While I do enjoy a chill in the air, I am not a winter person. During the dog days of summer I always convince myself that winter is something to look forward to. The only real benefit to this season is cute sweaters, layered looks, and a few foods like ayva and chestnuts.
Yesterday we had a call back to summer, enjoying the fruits of our favorite season.
Dried eggplant dolma!
My favorite food has got to be fresh pepper dolmas. Oh yes, delicious goodness. But that’s not a viable option in the winter when the price of tomatoes, peppers, and other necessities triple in price!
Although it’s still not expensive compared to US food prices
As I talked about before, back in August when we first came back to Turkey, the joys of summer can be preserved in jars or on strings in dried form. As the winter begins to wane, enjoy this recipe while you await the first signs of spring!
As always, measurements are approximations made by eye.
20 dried eggplant halves
5 dried peppers (mild), chopped
Approx 200g ground beef
2 tbsp tomato paste
1 tbsp pepper paste
4 tbsp olive oil
2.5c rice, washed
4 green onions, diced
Dill and parsley, diced
2 tbsp salt
1 tsp sugar
1 tbsp dried mint
1. First, rehydrate the eggplant in slow boiling water until pliable. Remove from water and rinse in cold water to stop the cooking process.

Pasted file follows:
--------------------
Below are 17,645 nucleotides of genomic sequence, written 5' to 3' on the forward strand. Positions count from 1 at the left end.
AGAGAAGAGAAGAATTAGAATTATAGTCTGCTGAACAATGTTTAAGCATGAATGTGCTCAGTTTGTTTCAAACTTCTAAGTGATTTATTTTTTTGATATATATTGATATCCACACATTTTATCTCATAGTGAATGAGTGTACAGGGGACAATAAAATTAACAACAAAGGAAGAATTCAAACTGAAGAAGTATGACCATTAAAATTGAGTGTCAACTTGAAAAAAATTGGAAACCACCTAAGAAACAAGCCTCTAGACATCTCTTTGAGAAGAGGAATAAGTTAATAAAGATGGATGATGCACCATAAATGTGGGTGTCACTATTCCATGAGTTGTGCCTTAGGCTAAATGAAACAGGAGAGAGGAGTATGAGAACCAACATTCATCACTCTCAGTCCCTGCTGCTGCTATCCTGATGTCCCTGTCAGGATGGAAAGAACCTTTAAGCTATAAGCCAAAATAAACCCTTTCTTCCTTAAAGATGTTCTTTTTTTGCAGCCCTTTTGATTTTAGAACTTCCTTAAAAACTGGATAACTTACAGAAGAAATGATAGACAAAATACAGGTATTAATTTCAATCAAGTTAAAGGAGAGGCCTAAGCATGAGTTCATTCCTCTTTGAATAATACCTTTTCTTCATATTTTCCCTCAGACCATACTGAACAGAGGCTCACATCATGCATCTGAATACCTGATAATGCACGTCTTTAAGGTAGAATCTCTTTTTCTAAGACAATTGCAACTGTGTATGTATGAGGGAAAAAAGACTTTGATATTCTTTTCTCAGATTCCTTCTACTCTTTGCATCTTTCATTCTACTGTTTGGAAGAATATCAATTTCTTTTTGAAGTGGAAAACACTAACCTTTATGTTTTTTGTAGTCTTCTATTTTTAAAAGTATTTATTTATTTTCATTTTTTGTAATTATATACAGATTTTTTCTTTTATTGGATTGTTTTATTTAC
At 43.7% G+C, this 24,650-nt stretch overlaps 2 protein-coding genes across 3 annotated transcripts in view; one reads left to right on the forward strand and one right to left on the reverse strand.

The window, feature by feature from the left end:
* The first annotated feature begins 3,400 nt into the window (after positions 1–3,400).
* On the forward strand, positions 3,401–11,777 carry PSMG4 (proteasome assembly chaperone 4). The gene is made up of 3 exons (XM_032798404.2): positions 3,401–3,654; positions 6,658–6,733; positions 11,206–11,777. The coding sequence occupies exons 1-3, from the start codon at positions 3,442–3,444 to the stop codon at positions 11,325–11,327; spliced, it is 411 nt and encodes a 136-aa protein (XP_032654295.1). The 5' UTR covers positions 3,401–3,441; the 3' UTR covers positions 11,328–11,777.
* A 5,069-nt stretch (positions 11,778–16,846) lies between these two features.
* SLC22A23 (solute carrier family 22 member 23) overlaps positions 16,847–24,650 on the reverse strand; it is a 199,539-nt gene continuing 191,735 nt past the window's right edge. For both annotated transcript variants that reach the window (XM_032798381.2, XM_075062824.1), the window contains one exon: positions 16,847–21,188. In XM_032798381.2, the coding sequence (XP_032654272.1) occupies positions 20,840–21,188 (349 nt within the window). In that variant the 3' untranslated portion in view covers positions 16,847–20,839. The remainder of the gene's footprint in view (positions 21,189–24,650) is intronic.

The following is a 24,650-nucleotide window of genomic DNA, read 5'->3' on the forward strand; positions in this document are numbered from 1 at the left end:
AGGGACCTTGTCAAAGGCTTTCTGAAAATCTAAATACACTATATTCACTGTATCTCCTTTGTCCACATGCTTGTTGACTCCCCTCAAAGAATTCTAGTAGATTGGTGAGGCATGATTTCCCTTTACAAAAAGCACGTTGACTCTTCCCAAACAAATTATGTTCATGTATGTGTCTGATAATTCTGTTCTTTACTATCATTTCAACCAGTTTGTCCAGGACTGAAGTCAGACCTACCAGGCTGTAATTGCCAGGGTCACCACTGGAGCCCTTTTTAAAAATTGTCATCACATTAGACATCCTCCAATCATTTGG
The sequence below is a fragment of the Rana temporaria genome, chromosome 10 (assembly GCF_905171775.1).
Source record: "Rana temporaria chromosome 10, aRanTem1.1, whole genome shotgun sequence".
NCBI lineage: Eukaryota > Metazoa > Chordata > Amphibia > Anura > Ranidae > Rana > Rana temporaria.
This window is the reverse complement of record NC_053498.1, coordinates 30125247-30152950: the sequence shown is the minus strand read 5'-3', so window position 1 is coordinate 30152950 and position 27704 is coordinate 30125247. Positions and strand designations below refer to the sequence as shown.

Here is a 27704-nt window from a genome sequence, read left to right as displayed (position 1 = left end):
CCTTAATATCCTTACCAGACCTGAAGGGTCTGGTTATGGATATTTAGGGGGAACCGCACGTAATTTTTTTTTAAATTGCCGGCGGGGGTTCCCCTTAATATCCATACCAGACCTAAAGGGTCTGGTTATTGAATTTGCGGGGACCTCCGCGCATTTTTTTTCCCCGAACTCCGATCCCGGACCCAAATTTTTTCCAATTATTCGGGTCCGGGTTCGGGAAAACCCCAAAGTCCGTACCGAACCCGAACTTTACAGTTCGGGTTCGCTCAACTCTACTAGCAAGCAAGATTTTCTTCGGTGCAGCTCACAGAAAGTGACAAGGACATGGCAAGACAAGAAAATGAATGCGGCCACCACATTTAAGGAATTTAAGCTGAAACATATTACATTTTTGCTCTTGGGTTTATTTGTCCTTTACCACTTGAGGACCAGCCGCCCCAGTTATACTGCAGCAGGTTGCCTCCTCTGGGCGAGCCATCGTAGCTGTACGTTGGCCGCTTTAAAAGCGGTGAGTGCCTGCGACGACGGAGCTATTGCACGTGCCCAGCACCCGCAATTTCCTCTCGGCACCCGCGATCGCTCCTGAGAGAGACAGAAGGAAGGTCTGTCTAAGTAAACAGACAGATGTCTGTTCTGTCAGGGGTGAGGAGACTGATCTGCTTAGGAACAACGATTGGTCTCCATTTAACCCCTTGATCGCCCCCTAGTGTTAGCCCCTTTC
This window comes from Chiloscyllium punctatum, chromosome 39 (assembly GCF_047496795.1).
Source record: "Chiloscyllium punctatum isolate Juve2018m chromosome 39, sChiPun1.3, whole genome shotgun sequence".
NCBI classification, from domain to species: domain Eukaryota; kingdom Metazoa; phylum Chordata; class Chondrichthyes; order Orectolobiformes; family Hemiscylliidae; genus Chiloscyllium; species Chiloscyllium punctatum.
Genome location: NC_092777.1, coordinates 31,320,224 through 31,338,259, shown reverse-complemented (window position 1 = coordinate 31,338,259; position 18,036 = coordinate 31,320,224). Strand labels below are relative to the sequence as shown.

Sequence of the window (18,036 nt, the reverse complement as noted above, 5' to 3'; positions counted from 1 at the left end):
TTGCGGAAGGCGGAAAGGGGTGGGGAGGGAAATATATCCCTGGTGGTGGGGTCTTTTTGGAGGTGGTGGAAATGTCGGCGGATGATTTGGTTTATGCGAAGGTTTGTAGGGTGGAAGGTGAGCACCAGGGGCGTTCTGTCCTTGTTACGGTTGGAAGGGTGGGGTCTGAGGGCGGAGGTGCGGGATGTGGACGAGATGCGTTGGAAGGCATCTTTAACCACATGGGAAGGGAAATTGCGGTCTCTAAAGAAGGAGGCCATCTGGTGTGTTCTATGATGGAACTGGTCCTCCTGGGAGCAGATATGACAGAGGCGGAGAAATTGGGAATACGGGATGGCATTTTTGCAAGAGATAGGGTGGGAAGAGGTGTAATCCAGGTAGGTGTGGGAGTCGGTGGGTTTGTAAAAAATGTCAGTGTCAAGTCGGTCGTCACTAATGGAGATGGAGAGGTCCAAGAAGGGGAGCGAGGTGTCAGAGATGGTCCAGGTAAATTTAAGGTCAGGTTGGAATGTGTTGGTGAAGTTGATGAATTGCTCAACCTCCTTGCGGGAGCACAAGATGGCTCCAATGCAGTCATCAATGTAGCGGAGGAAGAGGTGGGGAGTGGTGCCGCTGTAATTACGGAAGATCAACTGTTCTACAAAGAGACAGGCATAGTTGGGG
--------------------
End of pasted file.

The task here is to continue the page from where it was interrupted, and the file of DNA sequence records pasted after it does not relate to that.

2. Meanwhile, cook dried peppers in olive oil. Add meat and cook to completion. Add 1 tbsp tomato paste and pepper paste, stirring to incorporate into the oil. Add rice and simmer in the oil and natural juice for for 10 minutes, stirring.
3. Cut the heat and add herbs, spices (only 1 tbsp salt. Adjust salt to your preference!) , and green onion. Using a spoon or your fingers, fill eggplant halves approximately 2/3 full. Squeeze the opening closed with your fingers. If eggplant is torn, patch with other strips of eggplant.
4. Layer evenly in a pot. I will typically keep the thicker portions of the eggplant on the bottom of the pot (such as the bottom halves as opposed to the top halves). Lay the eggplants on their sides and fill in a spiral fashion, keeping the sealed mouths of the eggplant closed with the bottom of the next one. Drizzle the final layer ever so lightly with olive oil.
5. This step is where I’ve been messing up my whole life. Put the water you will cook the dolma in into the pan/pot where you prepared the filling. Further season the water with the remaining tbsp of paste and salt. Bring water to a brief boil. *if you don’t season the water, a flavor osmosis will occur. All the goodness of the filling you just prepared will leak into the water… This will ruin your dolma!!!
6. Fill the dolma pot with water until it covers the dolma with approximately half an inch extra. If you have it, cover the dolmas with a cabbage leaf or something, then weigh them down with a terracotta lid with holes (I have no idea what it’s called). Let simmer on low for half an hour to 40 minutes (starting at the time of simmering).
Let sit after removing from water. Serve with yogurt and lemon.
*dolma is something unique to each city, so everyone has a different recipe. How do YOU make dolma?